Glad it is the end of the road of the winter for you all but saddened by the news from Nebraska.. What a great message you shared. The ‘having our neighbour’s back” thing is not just for rural America, it was true for many communities around the world. Denominations and religions did not matter. If you lived with them and breathed the same air God gave us and shared the same things that are free and often unappreciated, then you were family. And in family there will be disagreements and different views but being there when they need them was the strength of that community. Unfortunately these days, we do not want to know our neighbours. Prayers for Nebraska

    Liked by 1 person

      • susieshy45 says:

        One person at a time ? That is a new concept for me- I would have thought one family at a time. But the sense of the friendly neighbourhood has to come back and the sooner the better. When a mother needs to go out, some one in the neighbourhood should be trusted enough to look after her children or her house and things like that.

        Liked by 1 person

      • thechickengrandma says:

        I guess I say one person because everyone in a family still has their own opinion on things and one on one getting to know a person is a great way to really know someone. I totally agree that it would be good to know your neighbors as a mom so we all watch out for each others kids. And yes…..I do believe it can be that way again.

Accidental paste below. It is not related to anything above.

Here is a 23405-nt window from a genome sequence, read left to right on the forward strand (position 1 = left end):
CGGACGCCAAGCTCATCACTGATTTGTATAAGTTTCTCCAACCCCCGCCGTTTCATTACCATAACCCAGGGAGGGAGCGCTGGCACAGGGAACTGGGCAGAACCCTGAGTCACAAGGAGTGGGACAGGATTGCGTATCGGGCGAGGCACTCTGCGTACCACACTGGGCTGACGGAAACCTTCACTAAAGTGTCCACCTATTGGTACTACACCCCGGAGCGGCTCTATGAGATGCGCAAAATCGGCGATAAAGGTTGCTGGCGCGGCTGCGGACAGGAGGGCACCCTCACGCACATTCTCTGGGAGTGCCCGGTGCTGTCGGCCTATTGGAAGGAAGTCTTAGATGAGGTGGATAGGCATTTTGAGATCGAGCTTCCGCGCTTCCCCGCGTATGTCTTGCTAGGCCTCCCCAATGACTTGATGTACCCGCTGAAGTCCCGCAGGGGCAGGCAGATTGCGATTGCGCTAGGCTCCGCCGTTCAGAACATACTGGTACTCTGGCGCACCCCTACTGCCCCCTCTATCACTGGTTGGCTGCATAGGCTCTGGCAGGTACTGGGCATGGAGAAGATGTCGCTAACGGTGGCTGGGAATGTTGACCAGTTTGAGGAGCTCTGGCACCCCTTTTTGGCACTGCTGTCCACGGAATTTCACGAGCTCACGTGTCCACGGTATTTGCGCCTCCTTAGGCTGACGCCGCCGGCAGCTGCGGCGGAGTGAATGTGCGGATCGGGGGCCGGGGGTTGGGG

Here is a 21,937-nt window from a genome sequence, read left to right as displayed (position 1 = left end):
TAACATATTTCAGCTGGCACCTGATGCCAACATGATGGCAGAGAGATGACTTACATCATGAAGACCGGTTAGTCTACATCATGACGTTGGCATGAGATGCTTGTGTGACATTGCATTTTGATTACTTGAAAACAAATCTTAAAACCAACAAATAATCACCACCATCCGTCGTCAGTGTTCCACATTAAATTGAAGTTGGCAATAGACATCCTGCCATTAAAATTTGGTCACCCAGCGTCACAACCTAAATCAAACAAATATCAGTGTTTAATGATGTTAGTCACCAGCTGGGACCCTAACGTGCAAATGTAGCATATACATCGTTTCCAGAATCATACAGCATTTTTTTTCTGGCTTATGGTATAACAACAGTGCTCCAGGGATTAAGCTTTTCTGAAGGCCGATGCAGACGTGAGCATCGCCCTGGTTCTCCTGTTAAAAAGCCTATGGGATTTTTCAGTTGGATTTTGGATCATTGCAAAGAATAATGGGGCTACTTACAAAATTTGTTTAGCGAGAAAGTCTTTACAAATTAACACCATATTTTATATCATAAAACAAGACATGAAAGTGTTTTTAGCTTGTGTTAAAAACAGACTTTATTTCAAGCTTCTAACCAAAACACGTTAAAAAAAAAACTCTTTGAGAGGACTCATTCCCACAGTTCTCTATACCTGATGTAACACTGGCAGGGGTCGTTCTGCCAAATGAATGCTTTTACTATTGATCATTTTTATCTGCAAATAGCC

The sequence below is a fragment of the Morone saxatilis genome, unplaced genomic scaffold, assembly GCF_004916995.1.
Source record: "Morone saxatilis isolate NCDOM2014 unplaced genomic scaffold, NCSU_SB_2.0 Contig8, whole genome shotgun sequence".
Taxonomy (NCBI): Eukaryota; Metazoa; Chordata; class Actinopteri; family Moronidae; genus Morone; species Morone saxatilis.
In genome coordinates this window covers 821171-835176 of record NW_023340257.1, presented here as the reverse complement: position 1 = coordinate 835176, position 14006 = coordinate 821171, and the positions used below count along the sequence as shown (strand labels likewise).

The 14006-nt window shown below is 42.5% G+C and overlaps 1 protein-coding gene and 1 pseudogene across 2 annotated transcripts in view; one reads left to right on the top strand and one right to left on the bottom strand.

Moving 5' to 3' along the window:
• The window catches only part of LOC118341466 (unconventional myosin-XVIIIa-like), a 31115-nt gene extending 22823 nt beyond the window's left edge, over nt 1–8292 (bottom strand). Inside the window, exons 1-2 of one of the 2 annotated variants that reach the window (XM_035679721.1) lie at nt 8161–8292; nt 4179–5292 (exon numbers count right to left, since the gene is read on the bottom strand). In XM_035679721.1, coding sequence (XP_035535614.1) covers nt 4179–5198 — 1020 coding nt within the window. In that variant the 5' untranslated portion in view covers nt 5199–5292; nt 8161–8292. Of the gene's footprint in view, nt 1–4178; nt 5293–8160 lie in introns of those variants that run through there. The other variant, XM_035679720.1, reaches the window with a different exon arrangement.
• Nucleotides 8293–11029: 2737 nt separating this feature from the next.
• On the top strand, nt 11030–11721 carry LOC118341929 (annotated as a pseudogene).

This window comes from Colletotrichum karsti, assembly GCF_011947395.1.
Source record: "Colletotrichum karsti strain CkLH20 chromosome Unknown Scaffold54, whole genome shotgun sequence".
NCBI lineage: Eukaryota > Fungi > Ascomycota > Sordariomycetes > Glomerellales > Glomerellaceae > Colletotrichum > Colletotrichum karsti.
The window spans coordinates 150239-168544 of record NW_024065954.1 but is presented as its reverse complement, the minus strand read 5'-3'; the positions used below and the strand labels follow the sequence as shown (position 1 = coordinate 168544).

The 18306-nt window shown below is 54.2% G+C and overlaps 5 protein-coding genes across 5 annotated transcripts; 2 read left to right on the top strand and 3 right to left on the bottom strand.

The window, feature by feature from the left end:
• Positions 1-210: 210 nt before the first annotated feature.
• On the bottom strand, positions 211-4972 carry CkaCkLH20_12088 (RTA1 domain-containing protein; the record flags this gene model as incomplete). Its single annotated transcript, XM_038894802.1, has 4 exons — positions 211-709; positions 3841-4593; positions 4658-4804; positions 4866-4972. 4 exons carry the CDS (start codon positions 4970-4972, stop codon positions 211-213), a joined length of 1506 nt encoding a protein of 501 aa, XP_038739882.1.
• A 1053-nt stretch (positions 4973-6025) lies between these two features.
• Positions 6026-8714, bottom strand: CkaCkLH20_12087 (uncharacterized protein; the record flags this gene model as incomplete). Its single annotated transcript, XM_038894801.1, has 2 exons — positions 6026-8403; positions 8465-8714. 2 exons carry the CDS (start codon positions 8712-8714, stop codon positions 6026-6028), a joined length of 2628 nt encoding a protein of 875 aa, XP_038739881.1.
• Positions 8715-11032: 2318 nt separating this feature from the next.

• thechickengrandma says:

      You are in my prayers Beverly because yes….they are telling us that it is heading down and for people to be prepared.
      I think the ranchers who lost their herds of cattle will probably suffer the most as they lost the calves and a herd takes a long time to build up.

      Liked by 1 person

  3. Jessica says:

    Reblogged this on Unmeasured Journeys and commented:
    I was born in Southwest Iowa and raised in Northwest Missouri. If you’ve seen the news lately, you will know that Nebraska, Iowa, and Missouri are all underwater.

    I’ve got to be honest with you here, seeing all those pictures of the “ocean’ that is engulfing the small towns, farms, and livelyhood of my family and friends that live in that area, yanks my heart and causes my tears to fall.

    But here’s the thing, we are resiliant. I may not live in that area anymore, but it is still home. Yesterday, there was a New York Times article about Hamburg Iowa. I was born in Hamburg Iowa and my folks still live not to far from there in the town where I was raised. When “home” is hurting, it hurts.

    When I read this beautiful post of Faye’s yesterday, I asked her “please, please, please may I reblog this?” Her words about Nebraskans are how I feel about so many people in all the areas affected by the flood. Kindness and being neighborly doesn’t stop at the state lines up there. Everything Faye says here is also true about people in Southwest Iowa and Northwest Missouri.

    Thank you, Faye, for letting me share your insights, compassion, and love. I am so proud of where we are from and I want people to know it.